Tamerlan (en persan Timur1 Lang2) ou Timour le Boiteux, Timour le Grand (né le à Kech près de Chakhrisabz dans l'actuel Ouzbékistan, et mort le à Otrar dans l'actuel Kazakhstan), est un guerrier turco-mongol3 du xive siècle, conquérant d'une grande partie de l'Asie centrale et occidentale, fondateur de la dynastie des Timourides qui a existé jusqu'en 1507.
Devenu émir de Transoxiane4, Tamerlan se révèle un redoutable chef de guerre, bâtissant un immense empire reposant sur la puissance militaire et sur la terreur. Les historiens parlent souvent de « catastrophe timouride » tant ses destructions et massacres ont été spectaculaires ; les estimations sur le nombre de morts de ses campagnes militaires vont de 1 million5 à 17 millions de personnes (soit environ 5 % de la population mondiale de l'époque)6. Lors de ses conquêtes, il n'hésite pas à massacrer la totalité de la population des villes qui lui résistent, à l'exception des artisans qu'il déporte à Samarcande, sa capitale. C'est à ce titre qu'il se montra aussi protecteur des arts et des lettres qui firent la grandeur de Samarcande.
Après la mort de Tamerlan en 1405, son empire, gouverné par ses descendants (les Timourides), est grignoté par les puissances voisines jusqu'à l'assaut final des Ouzbeks de la dynastie des Chaybanides.source : https://fr.wikipedia.org/wiki/Tamerlan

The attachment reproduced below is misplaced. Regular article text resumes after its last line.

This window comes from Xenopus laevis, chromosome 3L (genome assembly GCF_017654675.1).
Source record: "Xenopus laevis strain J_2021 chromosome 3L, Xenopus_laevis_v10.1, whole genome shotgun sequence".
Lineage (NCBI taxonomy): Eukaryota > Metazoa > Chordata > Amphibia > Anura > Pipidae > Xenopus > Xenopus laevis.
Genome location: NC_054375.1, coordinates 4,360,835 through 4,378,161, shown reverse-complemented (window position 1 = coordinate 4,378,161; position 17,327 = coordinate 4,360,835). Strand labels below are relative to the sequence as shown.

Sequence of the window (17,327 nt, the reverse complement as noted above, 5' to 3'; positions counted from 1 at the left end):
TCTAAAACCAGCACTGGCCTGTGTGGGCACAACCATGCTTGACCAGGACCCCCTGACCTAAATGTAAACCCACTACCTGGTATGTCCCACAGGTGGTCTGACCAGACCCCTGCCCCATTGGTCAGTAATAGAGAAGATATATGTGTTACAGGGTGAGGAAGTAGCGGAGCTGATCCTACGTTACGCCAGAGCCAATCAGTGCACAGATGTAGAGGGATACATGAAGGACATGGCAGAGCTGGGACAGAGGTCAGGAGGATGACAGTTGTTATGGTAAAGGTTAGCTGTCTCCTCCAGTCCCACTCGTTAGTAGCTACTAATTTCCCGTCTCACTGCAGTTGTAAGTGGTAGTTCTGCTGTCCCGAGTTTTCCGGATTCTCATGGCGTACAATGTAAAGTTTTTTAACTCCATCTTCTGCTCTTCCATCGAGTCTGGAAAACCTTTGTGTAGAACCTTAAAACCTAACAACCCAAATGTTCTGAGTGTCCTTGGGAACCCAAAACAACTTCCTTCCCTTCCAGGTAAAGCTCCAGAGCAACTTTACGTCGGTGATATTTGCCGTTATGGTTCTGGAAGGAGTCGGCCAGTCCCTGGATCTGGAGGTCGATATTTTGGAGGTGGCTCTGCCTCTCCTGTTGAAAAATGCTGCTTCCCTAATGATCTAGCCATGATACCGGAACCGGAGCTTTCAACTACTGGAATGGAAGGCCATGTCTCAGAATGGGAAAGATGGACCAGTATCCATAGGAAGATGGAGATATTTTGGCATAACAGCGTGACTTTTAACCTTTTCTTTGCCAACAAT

En 1387, Tamerlan effectue des raids en Iran. Il fit ainsi le siège de la ville perse d'Ispahan. Lorsque les habitants se rendirent, Tamerlan exigea qu'ils lui versent un impôt en échange de leurs vies et de leurs biens. Durant la nuit du 16 novembre, un soulèvement se produisit dans la ville et les rebelles massacrèrent de nombreux percepteurs ainsi que des soldats. En représailles, Tamerlan ordonna l'extermination de la population d'Ispahan. Bien qu'on rencontre fréquemment une estimation de 70 000 victimes, des évaluations plus précises chiffrent le massacre à 40 000 morts. Cette comptabilité macabre est établie à partir du récit d'un témoin oculaire évoquant 28 pyramides d'environ 1 500 crânes chacune.
Narrative of the Embassy of Ruy Gonzalez de Clavijo to the Court of Timour at Samarcand, A.D. 1403-6, de Ruy González de Clavijo, Clements Robert Markham [archive]
[en] Fisher, W.B.; Jackson, P.; Lockhart, L.; Boyle, J.A. : The Cambridge History of Iran, p. 55.
1) L’impôt mentionné s’appelle la jizya ou capitation.